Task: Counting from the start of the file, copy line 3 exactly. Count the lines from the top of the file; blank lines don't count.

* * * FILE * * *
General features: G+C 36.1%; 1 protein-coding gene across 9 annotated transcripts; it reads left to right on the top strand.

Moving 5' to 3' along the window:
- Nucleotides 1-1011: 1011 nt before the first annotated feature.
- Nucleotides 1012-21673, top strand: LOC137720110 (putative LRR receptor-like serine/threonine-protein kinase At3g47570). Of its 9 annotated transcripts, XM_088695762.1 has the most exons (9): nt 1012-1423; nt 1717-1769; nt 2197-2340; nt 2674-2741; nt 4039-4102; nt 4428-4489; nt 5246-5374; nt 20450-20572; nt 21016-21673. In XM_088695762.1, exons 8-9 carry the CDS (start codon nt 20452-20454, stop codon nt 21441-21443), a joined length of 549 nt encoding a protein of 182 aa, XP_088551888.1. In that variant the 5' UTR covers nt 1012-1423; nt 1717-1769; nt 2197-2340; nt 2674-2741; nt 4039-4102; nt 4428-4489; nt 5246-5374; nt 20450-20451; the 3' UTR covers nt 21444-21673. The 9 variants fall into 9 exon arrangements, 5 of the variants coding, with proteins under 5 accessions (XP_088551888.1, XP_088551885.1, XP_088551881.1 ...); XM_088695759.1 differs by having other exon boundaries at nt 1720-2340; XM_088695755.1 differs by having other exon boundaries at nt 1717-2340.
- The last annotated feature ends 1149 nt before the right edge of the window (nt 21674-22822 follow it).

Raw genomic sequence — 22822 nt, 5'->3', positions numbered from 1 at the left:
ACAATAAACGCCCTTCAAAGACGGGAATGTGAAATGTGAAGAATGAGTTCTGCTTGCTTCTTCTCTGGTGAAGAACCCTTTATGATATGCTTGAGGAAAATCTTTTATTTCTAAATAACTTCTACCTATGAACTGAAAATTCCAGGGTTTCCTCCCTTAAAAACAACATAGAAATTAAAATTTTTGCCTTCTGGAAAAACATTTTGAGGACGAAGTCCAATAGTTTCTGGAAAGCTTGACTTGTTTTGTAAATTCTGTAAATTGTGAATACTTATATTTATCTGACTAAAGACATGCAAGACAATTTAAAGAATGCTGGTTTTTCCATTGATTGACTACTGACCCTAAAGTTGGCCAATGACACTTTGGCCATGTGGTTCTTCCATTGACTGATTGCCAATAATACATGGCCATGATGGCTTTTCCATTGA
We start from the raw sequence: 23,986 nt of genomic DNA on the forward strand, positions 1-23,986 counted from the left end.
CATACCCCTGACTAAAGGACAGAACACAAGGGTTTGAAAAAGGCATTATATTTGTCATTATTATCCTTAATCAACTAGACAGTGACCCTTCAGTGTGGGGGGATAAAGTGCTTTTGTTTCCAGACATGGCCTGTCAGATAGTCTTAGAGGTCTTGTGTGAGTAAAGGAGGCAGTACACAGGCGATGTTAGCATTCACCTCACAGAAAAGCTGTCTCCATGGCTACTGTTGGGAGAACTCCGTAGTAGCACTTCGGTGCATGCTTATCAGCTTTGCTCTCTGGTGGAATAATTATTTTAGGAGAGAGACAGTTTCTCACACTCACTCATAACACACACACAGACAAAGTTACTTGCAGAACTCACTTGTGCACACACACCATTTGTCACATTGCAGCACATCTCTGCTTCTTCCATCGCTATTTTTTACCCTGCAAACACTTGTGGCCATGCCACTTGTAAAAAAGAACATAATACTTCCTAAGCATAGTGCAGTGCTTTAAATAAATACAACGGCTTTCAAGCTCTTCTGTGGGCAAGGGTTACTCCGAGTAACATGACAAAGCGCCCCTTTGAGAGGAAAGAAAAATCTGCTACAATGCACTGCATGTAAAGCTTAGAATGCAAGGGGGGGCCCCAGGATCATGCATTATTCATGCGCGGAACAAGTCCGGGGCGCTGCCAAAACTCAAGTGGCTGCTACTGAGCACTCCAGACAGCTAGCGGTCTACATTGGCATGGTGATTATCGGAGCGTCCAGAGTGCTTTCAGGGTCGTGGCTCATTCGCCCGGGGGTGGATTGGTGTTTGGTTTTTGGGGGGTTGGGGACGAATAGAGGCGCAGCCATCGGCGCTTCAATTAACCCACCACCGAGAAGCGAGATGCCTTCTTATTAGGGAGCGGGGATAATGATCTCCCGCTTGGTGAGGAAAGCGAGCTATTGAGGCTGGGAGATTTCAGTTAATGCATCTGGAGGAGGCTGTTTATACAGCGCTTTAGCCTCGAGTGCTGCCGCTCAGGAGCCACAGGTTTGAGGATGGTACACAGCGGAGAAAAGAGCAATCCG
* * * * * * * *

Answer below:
- Nucleotides 1-1011: 1011 nt before the first annotated feature.